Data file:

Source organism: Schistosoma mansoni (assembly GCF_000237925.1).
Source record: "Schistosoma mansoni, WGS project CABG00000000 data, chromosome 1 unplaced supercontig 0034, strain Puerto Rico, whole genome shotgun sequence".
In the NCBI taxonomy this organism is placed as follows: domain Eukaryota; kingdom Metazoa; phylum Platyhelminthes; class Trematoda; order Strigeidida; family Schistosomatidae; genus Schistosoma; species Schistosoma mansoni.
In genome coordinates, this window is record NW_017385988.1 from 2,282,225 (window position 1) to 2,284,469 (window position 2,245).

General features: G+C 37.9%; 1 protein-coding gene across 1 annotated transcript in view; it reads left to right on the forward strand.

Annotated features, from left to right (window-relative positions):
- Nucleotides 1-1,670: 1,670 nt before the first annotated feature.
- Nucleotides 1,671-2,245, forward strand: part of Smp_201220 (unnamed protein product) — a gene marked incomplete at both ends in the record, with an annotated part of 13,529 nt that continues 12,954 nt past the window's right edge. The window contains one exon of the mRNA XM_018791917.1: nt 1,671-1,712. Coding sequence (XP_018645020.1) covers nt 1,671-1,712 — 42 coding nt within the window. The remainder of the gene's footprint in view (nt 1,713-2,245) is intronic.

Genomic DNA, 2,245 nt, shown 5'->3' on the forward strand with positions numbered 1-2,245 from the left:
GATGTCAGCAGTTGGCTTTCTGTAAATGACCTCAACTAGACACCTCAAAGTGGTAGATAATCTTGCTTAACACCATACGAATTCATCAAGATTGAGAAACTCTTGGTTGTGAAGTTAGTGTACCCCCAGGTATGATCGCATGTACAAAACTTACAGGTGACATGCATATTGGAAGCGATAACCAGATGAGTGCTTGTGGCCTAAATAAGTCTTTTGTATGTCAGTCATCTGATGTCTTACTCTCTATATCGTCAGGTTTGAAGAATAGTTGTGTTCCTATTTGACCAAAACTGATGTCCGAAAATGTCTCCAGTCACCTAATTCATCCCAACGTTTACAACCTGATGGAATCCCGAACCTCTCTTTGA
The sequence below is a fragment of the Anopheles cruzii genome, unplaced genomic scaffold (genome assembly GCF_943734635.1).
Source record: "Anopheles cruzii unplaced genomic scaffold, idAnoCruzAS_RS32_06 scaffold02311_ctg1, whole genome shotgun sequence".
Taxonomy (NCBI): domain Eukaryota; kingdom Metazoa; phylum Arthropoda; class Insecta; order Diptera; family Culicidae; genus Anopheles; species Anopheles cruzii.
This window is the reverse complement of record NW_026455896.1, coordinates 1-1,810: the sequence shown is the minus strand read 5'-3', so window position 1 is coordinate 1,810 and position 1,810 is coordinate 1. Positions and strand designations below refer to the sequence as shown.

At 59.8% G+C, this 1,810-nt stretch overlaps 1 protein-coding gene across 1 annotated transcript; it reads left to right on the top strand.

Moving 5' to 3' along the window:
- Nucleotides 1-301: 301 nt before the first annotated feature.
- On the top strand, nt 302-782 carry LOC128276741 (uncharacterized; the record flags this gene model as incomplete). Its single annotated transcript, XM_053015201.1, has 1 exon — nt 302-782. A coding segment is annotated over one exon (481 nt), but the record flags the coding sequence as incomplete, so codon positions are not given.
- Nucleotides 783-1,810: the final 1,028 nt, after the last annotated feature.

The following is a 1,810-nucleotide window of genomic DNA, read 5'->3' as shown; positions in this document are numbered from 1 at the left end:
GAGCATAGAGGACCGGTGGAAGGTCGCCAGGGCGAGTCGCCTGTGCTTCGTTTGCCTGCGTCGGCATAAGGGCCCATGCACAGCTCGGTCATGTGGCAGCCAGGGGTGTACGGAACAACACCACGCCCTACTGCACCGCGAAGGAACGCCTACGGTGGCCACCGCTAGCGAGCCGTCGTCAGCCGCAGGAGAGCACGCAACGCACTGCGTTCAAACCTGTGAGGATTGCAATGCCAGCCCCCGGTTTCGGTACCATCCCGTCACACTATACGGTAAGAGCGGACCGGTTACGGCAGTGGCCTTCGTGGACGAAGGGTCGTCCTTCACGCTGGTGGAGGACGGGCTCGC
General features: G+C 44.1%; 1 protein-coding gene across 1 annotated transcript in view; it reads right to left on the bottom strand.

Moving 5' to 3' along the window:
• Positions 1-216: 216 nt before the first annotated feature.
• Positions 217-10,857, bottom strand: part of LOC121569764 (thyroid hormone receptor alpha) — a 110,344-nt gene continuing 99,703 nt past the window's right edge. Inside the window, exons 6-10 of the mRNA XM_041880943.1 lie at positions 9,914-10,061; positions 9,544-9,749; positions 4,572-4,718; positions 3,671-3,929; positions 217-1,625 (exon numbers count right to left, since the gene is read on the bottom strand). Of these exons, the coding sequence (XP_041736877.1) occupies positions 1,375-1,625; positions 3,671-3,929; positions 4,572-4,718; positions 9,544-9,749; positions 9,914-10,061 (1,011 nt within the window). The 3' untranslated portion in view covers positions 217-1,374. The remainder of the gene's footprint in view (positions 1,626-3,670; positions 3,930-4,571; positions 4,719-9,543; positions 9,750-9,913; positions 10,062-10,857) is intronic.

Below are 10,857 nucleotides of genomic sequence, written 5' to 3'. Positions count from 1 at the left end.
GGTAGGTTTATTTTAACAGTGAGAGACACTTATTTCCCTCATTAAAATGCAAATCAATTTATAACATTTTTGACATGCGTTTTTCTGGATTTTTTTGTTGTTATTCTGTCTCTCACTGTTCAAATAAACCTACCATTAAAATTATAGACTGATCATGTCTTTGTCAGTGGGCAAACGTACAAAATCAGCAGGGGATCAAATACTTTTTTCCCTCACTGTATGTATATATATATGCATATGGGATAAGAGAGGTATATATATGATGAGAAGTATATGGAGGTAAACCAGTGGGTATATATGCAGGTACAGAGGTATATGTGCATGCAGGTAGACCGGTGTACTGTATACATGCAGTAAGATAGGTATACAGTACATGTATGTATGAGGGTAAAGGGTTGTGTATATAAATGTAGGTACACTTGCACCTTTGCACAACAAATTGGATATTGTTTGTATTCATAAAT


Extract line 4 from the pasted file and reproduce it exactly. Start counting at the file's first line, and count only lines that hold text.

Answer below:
In genome coordinates, this window is record NW_017385988.1 from 2,282,225 (window position 1) to 2,284,469 (window position 2,245).